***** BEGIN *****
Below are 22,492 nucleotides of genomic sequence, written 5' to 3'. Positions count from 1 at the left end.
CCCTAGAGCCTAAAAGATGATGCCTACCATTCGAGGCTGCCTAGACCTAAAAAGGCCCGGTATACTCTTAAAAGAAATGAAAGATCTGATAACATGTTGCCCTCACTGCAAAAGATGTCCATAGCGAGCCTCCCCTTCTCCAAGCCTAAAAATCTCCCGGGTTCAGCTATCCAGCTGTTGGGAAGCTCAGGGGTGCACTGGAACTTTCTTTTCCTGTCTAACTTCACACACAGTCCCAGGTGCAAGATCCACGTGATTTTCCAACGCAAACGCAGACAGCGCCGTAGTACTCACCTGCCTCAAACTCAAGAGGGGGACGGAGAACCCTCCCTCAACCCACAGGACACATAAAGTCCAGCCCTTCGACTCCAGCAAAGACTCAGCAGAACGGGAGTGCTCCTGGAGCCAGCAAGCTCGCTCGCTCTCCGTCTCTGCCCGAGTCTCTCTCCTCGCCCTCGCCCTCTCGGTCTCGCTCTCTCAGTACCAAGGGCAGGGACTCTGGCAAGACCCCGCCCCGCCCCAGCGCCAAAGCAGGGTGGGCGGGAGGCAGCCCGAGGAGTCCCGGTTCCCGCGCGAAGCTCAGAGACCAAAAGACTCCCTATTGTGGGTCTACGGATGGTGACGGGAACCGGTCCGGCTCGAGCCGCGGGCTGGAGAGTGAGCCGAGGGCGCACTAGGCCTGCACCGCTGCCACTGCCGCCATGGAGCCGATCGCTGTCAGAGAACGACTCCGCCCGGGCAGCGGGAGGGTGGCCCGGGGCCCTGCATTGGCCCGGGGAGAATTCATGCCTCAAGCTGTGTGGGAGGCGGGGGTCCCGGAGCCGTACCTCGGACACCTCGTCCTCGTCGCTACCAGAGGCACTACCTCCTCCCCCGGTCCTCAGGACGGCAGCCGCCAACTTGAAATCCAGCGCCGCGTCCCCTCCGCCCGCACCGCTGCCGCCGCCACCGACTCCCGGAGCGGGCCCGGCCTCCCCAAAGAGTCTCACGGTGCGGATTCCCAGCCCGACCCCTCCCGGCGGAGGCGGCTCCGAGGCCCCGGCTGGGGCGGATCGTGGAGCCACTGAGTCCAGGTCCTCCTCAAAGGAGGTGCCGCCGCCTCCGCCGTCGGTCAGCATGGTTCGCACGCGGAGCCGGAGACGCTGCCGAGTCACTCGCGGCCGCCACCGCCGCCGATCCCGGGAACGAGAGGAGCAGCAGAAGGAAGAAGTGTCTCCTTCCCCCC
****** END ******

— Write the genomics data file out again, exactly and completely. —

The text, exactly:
Below are 22,492 nucleotides of genomic sequence, written 5' to 3'. Positions count from 1 at the left end.
CCCTAGAGCCTAAAAGATGATGCCTACCATTCGAGGCTGCCTAGACCTAAAAAGGCCCGGTATACTCTTAAAAGAAATGAAAGATCTGATAACATGTTGCCCTCACTGCAAAAGATGTCCATAGCGAGCCTCCCCTTCTCCAAGCCTAAAAATCTCCCGGGTTCAGCTATCCAGCTGTTGGGAAGCTCAGGGGTGCACTGGAACTTTCTTTTCCTGTCTAACTTCACACACAGTCCCAGGTGCAAGATCCACGTGATTTTCCAACGCAAACGCAGACAGCGCCGTAGTACTCACCTGCCTCAAACTCAAGAGGGGGACGGAGAACCCTCCCTCAACCCACAGGACACATAAAGTCCAGCCCTTCGACTCCAGCAAAGACTCAGCAGAACGGGAGTGCTCCTGGAGCCAGCAAGCTCGCTCGCTCTCCGTCTCTGCCCGAGTCTCTCTCCTCGCCCTCGCCCTCTCGGTCTCGCTCTCTCAGTACCAAGGGCAGGGACTCTGGCAAGACCCCGCCCCGCCCCAGCGCCAAAGCAGGGTGGGCGGGAGGCAGCCCGAGGAGTCCCGGTTCCCGCGCGAAGCTCAGAGACCAAAAGACTCCCTATTGTGGGTCTACGGATGGTGACGGGAACCGGTCCGGCTCGAGCCGCGGGCTGGAGAGTGAGCCGAGGGCGCACTAGGCCTGCACCGCTGCCACTGCCGCCATGGAGCCGATCGCTGTCAGAGAACGACTCCGCCCGGGCAGCGGGAGGGTGGCCCGGGGCCCTGCATTGGCCCGGGGAGAATTCATGCCTCAAGCTGTGTGGGAGGCGGGGGTCCCGGAGCCGTACCTCGGACACCTCGTCCTCGTCGCTACCAGAGGCACTACCTCCTCCCCCGGTCCTCAGGACGGCAGCCGCCAACTTGAAATCCAGCGCCGCGTCCCCTCCGCCCGCACCGCTGCCGCCGCCACCGACTCCCGGAGCGGGCCCGGCCTCCCCAAAGAGTCTCACGGTGCGGATTCCCAGCCCGACCCCTCCCGGCGGAGGCGGCTCCGAGGCCCCGGCTGGGGCGGATCGTGGAGCCACTGAGTCCAGGTCCTCCTCAAAGGAGGTGCCGCCGCCTCCGCCGTCGGTCAGCATGGTTCGCACGCGGAGCCGGAGACGCTGCCGAGTCACTCGCGGCCGCCACCGCCGCCGATCCCGGGAACGAGAGGAGCAGCAGAAGGAAGAAGTGTCTCCTTCCCCCC